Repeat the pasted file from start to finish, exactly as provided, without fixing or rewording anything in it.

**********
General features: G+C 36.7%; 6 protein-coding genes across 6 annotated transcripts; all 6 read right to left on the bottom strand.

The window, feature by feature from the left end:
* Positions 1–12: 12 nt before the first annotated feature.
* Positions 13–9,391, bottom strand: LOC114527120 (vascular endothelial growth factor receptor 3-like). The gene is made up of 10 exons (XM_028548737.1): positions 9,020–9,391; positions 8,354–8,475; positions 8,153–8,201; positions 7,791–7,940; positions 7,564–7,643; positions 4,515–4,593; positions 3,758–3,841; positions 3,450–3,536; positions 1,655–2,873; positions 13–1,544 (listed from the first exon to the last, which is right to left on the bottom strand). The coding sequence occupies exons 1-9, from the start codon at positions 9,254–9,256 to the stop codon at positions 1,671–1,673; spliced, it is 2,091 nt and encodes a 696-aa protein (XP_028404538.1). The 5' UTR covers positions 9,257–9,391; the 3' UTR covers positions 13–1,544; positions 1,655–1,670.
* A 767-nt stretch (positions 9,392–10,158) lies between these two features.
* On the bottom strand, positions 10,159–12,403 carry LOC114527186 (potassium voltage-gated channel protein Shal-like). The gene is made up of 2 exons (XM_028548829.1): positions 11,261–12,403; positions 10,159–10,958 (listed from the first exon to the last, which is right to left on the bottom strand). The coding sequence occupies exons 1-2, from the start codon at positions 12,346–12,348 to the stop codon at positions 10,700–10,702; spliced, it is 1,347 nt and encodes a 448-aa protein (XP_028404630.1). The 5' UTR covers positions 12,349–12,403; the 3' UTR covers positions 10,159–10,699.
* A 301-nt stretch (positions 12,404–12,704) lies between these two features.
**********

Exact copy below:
General features: G+C 36.7%; 6 protein-coding genes across 6 annotated transcripts; all 6 read right to left on the bottom strand.

The window, feature by feature from the left end:
* Positions 1–12: 12 nt before the first annotated feature.
* Positions 13–9,391, bottom strand: LOC114527120 (vascular endothelial growth factor receptor 3-like). The gene is made up of 10 exons (XM_028548737.1): positions 9,020–9,391; positions 8,354–8,475; positions 8,153–8,201; positions 7,791–7,940; positions 7,564–7,643; positions 4,515–4,593; positions 3,758–3,841; positions 3,450–3,536; positions 1,655–2,873; positions 13–1,544 (listed from the first exon to the last, which is right to left on the bottom strand). The coding sequence occupies exons 1-9, from the start codon at positions 9,254–9,256 to the stop codon at positions 1,671–1,673; spliced, it is 2,091 nt and encodes a 696-aa protein (XP_028404538.1). The 5' UTR covers positions 9,257–9,391; the 3' UTR covers positions 13–1,544; positions 1,655–1,670.
* A 767-nt stretch (positions 9,392–10,158) lies between these two features.
* On the bottom strand, positions 10,159–12,403 carry LOC114527186 (potassium voltage-gated channel protein Shal-like). The gene is made up of 2 exons (XM_028548829.1): positions 11,261–12,403; positions 10,159–10,958 (listed from the first exon to the last, which is right to left on the bottom strand). The coding sequence occupies exons 1-2, from the start codon at positions 12,346–12,348 to the stop codon at positions 10,700–10,702; spliced, it is 1,347 nt and encodes a 448-aa protein (XP_028404630.1). The 5' UTR covers positions 12,349–12,403; the 3' UTR covers positions 10,159–10,699.
* A 301-nt stretch (positions 12,404–12,704) lies between these two features.